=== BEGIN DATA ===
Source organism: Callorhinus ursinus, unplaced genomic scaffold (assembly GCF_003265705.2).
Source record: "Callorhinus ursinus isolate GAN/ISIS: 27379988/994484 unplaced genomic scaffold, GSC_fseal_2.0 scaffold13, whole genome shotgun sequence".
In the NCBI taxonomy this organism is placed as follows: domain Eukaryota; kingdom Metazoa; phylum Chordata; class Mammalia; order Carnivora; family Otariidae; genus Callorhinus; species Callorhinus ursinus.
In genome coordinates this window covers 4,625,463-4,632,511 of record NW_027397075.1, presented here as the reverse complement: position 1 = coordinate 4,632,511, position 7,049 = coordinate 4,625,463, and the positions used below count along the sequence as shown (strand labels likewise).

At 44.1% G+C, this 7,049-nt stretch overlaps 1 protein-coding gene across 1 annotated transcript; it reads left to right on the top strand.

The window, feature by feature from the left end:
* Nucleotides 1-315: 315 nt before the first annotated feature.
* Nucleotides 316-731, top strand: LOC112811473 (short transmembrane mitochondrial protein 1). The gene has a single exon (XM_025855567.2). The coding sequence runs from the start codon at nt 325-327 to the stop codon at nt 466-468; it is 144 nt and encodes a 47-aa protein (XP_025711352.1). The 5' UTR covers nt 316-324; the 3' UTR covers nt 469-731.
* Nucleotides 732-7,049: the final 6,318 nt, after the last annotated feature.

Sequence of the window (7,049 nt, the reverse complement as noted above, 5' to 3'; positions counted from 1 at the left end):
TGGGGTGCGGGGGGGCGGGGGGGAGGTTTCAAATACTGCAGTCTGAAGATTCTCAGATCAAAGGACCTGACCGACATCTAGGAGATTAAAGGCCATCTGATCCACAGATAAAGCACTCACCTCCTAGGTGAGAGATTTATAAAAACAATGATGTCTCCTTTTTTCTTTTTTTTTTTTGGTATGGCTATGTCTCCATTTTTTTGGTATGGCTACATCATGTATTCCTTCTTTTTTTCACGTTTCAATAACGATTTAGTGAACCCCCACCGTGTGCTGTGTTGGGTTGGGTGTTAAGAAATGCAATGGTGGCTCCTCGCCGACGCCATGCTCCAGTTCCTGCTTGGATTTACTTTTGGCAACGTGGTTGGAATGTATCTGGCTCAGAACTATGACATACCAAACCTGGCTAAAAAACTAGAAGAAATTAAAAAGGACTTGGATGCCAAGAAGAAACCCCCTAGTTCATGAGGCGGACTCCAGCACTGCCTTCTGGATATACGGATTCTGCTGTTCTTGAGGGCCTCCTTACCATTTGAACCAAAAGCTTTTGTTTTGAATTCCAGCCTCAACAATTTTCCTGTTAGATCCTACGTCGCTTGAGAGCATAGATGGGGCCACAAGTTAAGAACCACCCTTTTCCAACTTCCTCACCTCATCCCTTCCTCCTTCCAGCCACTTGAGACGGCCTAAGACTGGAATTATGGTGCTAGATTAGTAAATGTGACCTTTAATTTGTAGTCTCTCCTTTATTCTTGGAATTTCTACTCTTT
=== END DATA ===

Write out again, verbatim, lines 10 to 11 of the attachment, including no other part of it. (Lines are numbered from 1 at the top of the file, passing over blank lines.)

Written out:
Sequence of the window (7,049 nt, the reverse complement as noted above, 5' to 3'; positions counted from 1 at the left end):
TGGGGTGCGGGGGGGCGGGGGGGAGGTTTCAAATACTGCAGTCTGAAGATTCTCAGATCAAAGGACCTGACCGACATCTAGGAGATTAAAGGCCATCTGATCCACAGATAAAGCACTCACCTCCTAGGTGAGAGATTTATAAAAACAATGATGTCTCCTTTTTTCTTTTTTTTTTTTGGTATGGCTATGTCTCCATTTTTTTGGTATGGCTACATCATGTATTCCTTCTTTTTTTCACGTTTCAATAACGATTTAGTGAACCCCCACCGTGTGCTGTGTTGGGTTGGGTGTTAAGAAATGCAATGGTGGCTCCTCGCCGACGCCATGCTCCAGTTCCTGCTTGGATTTACTTTTGGCAACGTGGTTGGAATGTATCTGGCTCAGAACTATGACATACCAAACCTGGCTAAAAAACTAGAAGAAATTAAAAAGGACTTGGATGCCAAGAAGAAACCCCCTAGTTCATGAGGCGGACTCCAGCACTGCCTTCTGGATATACGGATTCTGCTGTTCTTGAGGGCCTCCTTACCATTTGAACCAAAAGCTTTTGTTTTGAATTCCAGCCTCAACAATTTTCCTGTTAGATCCTACGTCGCTTGAGAGCATAGATGGGGCCACAAGTTAAGAACCACCCTTTTCCAACTTCCTCACCTCATCCCTTCCTCCTTCCAGCCACTTGAGACGGCCTAAGACTGGAATTATGGTGCTAGATTAGTAAATGTGACCTTTAATTTGTAGTCTCTCCTTTATTCTTGGAATTTCTACTCTTT